STATEWIDE – There’s an annual analysis of the healthiest counties in New Jersey, lauding those wonderful leafy places where everyone is speed walking through their happy lives. We can report on all that, but, of course, we chose to peruse down the rankings and check out the rock bottom. These are the counties where breakfast is a coffee and a smoke, where the Cheeto is the official high school mascot and the only gym went out of business after its one remaining treadmill rusted from inaction. And the winner, according to the Robert Wood Johnson Foundation? That would be Cumberland County, followed by the “healthier” counties of Salem, Camden and Atlantic counties, all of which are home to higher premature death rates among fatter, sedentary populations. There’s much more to report on this, but we don’t want any more tobacco-stained hate mail from South Jersey.
STATEWIDE – Many, many more New Jerseyans are becoming eligible for the COVID vaccine, like teachers, reporters and librarians, as 1.77 million of us are now fully vaccinated. But the challenge remains how to create more access among poorer communities comprising Blacks, Latinos and Asians. NorthJersey.com reports immunization rates among communities of color are falling well short of more well-to-do areas. There are plenty of reasons, like vaccine shortages, mistrust in medicine, limited internet access and people with working-class, hourly jobs who just don’t have the time, interest or patience to attempt to land an online vaccination appointment. One viable solution is the roll-out of the long-awaited vaccination vans, NJ Spotlight reports, noting the state ordered three vehicles in November and they could finally hit the streets in a few weeks. But first they need to somehow be registered through the MVC. Good luck there.
NEWARK – The city’s established neighborhoods were infamously sliced and diced between the 1950s and 1970s, as work crews cut the Garden State Parkway, Route 78 and Route 280 through residential streets, displacing a countless number of people. Now, President Biden believes that Newark – as well as cities across the country that had no choice but to accommodate these super highways to the suburbs – should receive federal aid for economic revitalization. So Biden wants to earmark $20 billion in his $2 trillion infrastructure plan to help right the wrongs that steamrolled neighborhoods, comprising poor people with zero political clout to fight the government. The damage was done, decades ago, creating generations of slums. It’s unclear what today’s money can do to turn the tide, as those lost neighborhoods are forever lost. But perhaps we can begin by addressing the air pollution.
A group of hippos is called a “bloat."
STATEWIDE – Believe what you want. But the National UFO Reporting Center has been busy dealing with heaps of calls from New Jersey, which has submitted 1,954 reports (and counting) since 1950 of UFO sightings. NJ.com offers a running list. Sure there are plenty of kooks, crackpots, lunatics, conspiracy nuts and the like. But, gotta ask, what about the lucid ones? A quick sampling: Jan. 20 at 1 a.m., Mountainside: “After encountering a strange scene on the highway, I couldn’t account for three hours of my time.” Or Dec. 27, 2020 at 4:27 p.m., Eatontown: “This time I got it on camera and chased it for 30 minutes with my 6-year-old daughter.” Or, June 29, 2020, 12:55 a.m., Bayonne: “This is the first time I have ever seen what appeared to be a UFO over this town. I will never forget it!”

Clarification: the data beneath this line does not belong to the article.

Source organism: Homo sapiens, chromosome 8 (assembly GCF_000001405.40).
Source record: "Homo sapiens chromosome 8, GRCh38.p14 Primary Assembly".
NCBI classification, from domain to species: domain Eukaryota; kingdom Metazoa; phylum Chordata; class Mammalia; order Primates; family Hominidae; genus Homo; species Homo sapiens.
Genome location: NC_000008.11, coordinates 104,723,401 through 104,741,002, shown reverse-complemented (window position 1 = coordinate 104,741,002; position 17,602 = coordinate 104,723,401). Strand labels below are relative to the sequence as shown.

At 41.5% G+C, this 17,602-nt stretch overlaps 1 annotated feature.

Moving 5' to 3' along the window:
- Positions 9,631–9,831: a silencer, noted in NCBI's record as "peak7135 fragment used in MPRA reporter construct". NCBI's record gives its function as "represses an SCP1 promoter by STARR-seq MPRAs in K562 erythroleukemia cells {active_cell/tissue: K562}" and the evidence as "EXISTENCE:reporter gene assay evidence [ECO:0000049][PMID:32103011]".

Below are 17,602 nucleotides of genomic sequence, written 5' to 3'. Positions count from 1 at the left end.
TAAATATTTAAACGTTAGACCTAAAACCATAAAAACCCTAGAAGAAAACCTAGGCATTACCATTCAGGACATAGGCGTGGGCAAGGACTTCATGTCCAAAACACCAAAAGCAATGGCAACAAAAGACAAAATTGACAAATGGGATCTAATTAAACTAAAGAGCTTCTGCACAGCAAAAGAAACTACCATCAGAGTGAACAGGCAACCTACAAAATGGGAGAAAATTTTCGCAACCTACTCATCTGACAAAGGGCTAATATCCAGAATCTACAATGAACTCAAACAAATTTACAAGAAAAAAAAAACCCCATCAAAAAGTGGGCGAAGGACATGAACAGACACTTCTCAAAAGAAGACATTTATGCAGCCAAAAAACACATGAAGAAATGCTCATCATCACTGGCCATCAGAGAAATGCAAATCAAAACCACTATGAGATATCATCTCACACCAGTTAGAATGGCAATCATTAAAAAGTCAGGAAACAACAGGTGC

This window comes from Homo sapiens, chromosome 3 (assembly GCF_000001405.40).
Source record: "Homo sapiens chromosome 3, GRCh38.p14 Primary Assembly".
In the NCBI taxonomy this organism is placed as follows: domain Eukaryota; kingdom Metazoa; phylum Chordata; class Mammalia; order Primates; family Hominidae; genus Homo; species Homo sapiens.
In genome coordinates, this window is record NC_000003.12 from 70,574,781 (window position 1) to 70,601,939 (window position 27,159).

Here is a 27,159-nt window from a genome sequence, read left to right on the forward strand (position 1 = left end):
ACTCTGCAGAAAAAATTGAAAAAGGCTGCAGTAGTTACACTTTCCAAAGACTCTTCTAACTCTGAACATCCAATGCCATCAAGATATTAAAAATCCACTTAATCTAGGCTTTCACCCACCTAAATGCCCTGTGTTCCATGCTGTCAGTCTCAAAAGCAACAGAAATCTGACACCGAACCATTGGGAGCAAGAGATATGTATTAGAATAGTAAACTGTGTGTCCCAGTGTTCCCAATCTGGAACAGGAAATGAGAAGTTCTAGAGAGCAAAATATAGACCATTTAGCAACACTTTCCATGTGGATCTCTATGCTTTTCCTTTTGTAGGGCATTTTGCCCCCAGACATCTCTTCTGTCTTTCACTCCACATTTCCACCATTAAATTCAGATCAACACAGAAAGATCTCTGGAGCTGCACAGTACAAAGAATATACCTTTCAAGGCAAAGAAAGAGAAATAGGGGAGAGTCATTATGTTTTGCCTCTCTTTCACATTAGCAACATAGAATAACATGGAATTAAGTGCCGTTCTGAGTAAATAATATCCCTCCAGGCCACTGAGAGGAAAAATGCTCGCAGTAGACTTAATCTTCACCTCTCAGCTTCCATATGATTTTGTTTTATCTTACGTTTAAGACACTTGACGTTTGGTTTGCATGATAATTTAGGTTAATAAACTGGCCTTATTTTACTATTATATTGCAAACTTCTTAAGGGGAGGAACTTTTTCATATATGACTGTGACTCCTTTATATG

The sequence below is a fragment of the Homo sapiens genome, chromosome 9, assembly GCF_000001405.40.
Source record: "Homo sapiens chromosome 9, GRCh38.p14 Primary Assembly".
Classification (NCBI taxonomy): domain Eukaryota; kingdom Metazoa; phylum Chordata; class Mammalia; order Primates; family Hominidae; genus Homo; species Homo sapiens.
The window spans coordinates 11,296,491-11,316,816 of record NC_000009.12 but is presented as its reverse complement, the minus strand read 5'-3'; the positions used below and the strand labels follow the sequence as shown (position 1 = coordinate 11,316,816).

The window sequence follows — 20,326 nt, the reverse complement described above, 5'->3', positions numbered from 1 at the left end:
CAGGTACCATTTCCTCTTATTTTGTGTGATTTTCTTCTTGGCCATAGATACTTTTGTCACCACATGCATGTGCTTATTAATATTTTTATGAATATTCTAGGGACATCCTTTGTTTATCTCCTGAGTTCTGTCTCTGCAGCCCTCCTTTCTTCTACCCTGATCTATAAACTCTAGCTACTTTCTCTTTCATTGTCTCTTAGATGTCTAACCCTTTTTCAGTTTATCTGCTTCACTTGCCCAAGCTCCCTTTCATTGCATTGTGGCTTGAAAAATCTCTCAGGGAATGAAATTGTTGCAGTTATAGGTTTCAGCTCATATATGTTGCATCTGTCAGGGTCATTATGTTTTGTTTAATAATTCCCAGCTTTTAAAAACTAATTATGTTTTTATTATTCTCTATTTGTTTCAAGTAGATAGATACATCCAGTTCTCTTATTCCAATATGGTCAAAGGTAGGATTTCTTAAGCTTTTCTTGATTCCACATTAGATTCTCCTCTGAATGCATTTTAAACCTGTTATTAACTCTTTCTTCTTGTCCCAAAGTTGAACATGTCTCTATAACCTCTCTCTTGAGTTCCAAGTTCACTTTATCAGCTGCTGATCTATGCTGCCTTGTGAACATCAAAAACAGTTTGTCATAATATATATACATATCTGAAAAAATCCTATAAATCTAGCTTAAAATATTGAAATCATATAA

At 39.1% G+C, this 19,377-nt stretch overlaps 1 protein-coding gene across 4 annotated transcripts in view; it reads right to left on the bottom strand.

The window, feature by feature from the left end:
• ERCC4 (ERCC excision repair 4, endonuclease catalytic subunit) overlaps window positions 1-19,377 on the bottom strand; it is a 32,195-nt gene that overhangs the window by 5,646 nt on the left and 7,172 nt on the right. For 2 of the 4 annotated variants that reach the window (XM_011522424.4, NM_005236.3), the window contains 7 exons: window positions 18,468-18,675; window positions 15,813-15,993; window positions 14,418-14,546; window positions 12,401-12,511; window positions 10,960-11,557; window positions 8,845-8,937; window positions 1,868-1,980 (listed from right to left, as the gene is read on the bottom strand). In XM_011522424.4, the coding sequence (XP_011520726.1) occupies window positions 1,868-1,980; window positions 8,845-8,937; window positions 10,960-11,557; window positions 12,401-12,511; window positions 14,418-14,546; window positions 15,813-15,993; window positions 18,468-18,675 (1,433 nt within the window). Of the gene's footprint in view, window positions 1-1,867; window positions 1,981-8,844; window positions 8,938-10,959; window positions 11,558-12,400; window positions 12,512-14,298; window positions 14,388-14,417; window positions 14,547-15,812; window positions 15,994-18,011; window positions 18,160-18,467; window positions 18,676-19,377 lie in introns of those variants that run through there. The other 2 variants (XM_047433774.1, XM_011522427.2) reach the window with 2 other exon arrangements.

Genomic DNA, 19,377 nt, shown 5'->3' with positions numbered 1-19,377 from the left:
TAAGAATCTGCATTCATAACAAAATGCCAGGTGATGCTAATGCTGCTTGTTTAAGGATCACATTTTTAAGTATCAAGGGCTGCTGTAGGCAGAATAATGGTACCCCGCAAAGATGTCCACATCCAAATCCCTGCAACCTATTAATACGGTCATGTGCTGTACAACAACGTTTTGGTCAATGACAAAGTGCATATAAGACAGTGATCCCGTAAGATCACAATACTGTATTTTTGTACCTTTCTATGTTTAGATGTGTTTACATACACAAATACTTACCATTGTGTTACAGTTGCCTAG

DUMONT – Those with children carry fuzzy memories of when they were deliriously dealing with infants, and “vacation” meant a trip to Costco to pile up on yet more diapers. And those diapers were darn expensive, especially when that carrot mush kept re-appearing in new and exciting ways. Up to 12 diapers a day quickly became $100 or so a month. And that is why Bergen County is distributing more than 1 million diapers over the next four months, fueled with $200,000 in federal CARES Act funds and distributed through non-profits, the Record reports. Diapers aren’t covered by emergency food programs, so there is now, at least, some welcome relief for parents.
IN OTHER IMPORTANT NEWS
LAS VEGAS – Business was brimming at the Elvis wedding chapels on Saturday, as it seems everyone wanted to be married on a very unique date: 4-3-21. To prepare for the big day, the city’s marriage license office was filled with brides and grooms on Friday afternoon, with nearly 700 couples processed for Saturday. Las Vegas officials – always ready for some hype – presented all the couples with keepsake certificates with the countdown date. The lesson was learned from seven years ago, when 1,800 couples flocked to Sin City to be married on 12-13-14. The most popular date to get married in Vegas? That was 7-7-7, of course.
THIS DAY IN HISTORY
It was this day in 2013 that the always frowning Queen Elizabeth was named “the most memorable Bond girl” by Britain’s film agency because of her promo video for the London Olympics with 007. Number of syllables uttered by the Queen: Zero.
WORD OF THE DAY
Plinth – [/plinTH/] – noun
Definition: A heavy base supporting a statue or vase.
Example: At my office, the boss keeps his bust on a marble plinth.
WIT OF THE DAY
“Money never sleeps, pal.”
“Wall Street didn’t build this country—the great American middle class did. This time, when we rebuild the middle class under the American Jobs Plan, we’re bringing everyone along.”
WEATHER IN A WORD